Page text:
Beefed-up Border Patrol jolts farmers, cows
Larry DeHaan loves his country, loves his family, loves his land. But he probably never would have started raising middle-finger salutes to those government helicopters if not for a different lifelong passion.
Seattle Times staff columnist
FORTY-NINTH PARALLEL, Whatcom County — Larry DeHaan loves his country, loves his family, loves his land. But he probably never would have started raising middle-finger salutes to those government helicopters if not for a different lifelong passion.
"I love my cows," he says, without a hint of sarcasm, explaining how he's become the unofficial spokesman for the local Please-Call-Off-The-Border-Patrol movement.
"I guess it's because I spend so much time with them."
It's a serious relationship.
"I make my entire living off what my cows produce," DeHaan says. "When my cows are upset, I'm upset."
And when he is upset, it just might become an international incident.
DeHaan and the 500 easily excitable Holsteins of Storm Haven Farm don't just live near the U.S. border. They live on it. Given the prevailing southerly winds, every time a DeHaan cow passes gas, a British Columbian ends up holding his nose.
But a stink of another kind has been simmering here for months — what DeHaan and others call "harassment" by a swelling force of U.S. Border Patrol agents.
"Harassed" is in the eye of the harassed, of course.
But before judging, consider the setting: Rural Whatcom County is almost all farmland, with raspberry vines outnumbering people about a half-million to one. Moonless nights are still ink-black out here. It's often so quiet that the symphony of a flock of trumpeter swans taking flight can be heard a mile away.
That calm has been jarred by a bursting paramilitary force. The Border Patrol's Blaine sector, which stretches from the North Cascades to the Olympic Peninsula and south into Oregon, has swelled to 327 agents today from 45 agents in 2000.
Border Patrol officials say they're seeking ways to make their workforce blend in better with the community. But that's a big task. These agents are hard to miss — and even harder to ignore.
A fleet of white SUVs rolls down local dirt roads daily, often parked for hours, engines running, the agents shielded by dark, tinted windows.
The government is constantly watching — through video feeds from 32 remote-control cameras atop a string of 50-foot posts. Ground sensors monitor comings and goings near the border, which, except for some recently installed metal obelisks, is marked in most places here only by a lightweight farm fence or a simple ditch.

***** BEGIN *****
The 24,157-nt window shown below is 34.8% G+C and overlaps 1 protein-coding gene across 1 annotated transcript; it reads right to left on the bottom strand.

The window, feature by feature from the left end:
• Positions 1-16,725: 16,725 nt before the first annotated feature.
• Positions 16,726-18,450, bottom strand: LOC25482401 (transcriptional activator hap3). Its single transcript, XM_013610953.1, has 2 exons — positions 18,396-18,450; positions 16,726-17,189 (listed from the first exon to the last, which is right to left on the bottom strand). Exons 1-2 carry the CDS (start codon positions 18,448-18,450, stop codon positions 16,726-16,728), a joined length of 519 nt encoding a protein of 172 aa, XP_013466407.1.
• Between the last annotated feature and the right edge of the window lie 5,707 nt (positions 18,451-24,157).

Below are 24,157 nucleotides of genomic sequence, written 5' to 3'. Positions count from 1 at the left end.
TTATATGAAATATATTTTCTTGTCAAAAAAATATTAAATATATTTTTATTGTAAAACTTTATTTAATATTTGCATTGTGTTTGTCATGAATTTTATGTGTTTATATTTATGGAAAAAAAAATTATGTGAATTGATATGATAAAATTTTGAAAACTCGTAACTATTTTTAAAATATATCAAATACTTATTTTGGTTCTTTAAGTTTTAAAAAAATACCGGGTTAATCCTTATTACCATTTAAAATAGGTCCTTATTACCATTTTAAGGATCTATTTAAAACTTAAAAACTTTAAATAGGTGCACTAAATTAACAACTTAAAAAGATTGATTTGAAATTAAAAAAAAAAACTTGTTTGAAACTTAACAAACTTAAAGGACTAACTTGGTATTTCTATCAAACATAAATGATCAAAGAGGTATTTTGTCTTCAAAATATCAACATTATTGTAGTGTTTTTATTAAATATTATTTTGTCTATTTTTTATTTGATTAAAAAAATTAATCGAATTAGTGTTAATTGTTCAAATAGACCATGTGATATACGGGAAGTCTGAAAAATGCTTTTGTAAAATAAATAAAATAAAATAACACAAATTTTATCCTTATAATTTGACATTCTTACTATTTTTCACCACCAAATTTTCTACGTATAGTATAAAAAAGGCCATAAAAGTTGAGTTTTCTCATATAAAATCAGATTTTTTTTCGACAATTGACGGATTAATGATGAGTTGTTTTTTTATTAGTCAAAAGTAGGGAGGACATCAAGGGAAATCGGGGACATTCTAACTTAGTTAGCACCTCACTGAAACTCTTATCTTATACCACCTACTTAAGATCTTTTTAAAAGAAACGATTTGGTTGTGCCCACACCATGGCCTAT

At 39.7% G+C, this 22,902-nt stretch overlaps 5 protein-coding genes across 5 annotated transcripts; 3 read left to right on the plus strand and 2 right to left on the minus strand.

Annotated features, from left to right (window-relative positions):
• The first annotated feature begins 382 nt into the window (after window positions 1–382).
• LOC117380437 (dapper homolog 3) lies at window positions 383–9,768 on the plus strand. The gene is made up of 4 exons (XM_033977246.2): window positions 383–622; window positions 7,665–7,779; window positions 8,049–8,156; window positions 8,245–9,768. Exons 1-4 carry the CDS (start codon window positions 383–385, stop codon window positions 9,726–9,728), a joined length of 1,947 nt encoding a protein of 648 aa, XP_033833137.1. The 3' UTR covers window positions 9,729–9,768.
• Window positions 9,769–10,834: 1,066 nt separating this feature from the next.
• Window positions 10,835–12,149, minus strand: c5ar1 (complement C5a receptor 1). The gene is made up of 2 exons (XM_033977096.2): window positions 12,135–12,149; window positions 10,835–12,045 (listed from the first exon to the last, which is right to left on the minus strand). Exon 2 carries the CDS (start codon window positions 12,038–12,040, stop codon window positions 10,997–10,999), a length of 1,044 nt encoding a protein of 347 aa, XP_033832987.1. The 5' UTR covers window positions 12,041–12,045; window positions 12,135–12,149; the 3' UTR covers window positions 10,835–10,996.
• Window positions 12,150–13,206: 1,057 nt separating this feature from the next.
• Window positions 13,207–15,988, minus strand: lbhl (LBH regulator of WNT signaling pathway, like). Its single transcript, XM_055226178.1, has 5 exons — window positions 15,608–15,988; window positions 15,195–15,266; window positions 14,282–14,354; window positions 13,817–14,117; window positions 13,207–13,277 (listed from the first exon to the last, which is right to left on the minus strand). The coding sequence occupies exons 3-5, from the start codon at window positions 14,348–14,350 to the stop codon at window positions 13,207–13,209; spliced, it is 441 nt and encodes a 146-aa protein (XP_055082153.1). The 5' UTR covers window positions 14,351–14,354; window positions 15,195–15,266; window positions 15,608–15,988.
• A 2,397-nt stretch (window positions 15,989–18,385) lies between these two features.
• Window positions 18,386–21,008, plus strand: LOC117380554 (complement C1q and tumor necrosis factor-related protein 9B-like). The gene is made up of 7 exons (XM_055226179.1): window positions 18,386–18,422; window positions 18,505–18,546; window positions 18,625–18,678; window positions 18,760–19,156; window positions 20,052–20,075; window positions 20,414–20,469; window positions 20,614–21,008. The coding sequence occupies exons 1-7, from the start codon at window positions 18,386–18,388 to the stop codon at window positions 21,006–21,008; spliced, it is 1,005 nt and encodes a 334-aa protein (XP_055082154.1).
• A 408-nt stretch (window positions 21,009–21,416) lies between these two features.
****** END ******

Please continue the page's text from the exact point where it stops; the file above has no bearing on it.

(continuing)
Farmers — most of whom don't want to be quoted publicly — complain about white-SUV traffic becoming so heavy that their farm roads need repair. Others say they've been left shaken and confused when agents swarmed onto their property in some mystery operation, only to withdraw without telling residents why they were there.
Most conspicuous of all is a military Blackhawk helicopter that patrols the border and, until recent months, routinely flew late-night, low-elevation sorties that not only rattled windows, but scared the bejeebers out of farm animals and farmers alike.
"We were strafed repeatedly until last summer," DeHaan says. When the Blackhawk swooped in over his property, his entire farmhouse rattled.
So, in a sense, was his sense of security on his own property.
"Our homes are private," DeHaan says. "The government does not have the right to intrude without a warrant."
Federal law gives agents authority to cross private property in pursuit of official business in a 25-mile band adjacent to the border. Residents say they don't mind that — as long as they know it's necessary, not just some sort of make-work exercise.
On the plus side, the aerial "strafings" have mostly stopped, DeHaan says — a likely outcome of a dust-up last year involving his next-door neighbor. Wayne Groen was charged by federal authorities after he was arrested for shining a spotlight at the Blackhawk as it hovered low over his property one night in September 2010.
Prosecutors said the light temporarily blinded the pilot, who the government maintains nearly lost control of the craft because — apparently unbeknown to Groen — he was wearing night-vision goggles.
Groen, arrested in his pickup, in his underwear, was acquitted of the more serious of two charges brought by U.S. attorneys in Seattle, but convicted of interfering with the operation of an aircraft. He was sentenced to two months, which he currently is serving at the Federal Detention Center in SeaTac.
Groen declined to comment. He still fears reprisals by agents, says his attorney, Jeffrey Lustick.
Neighbors of Groen, 42, who runs a manure-hauling business, have rallied around him, calling the federal prosecution an overreaction — or, worse, a chilling warning to others tempted to make trouble.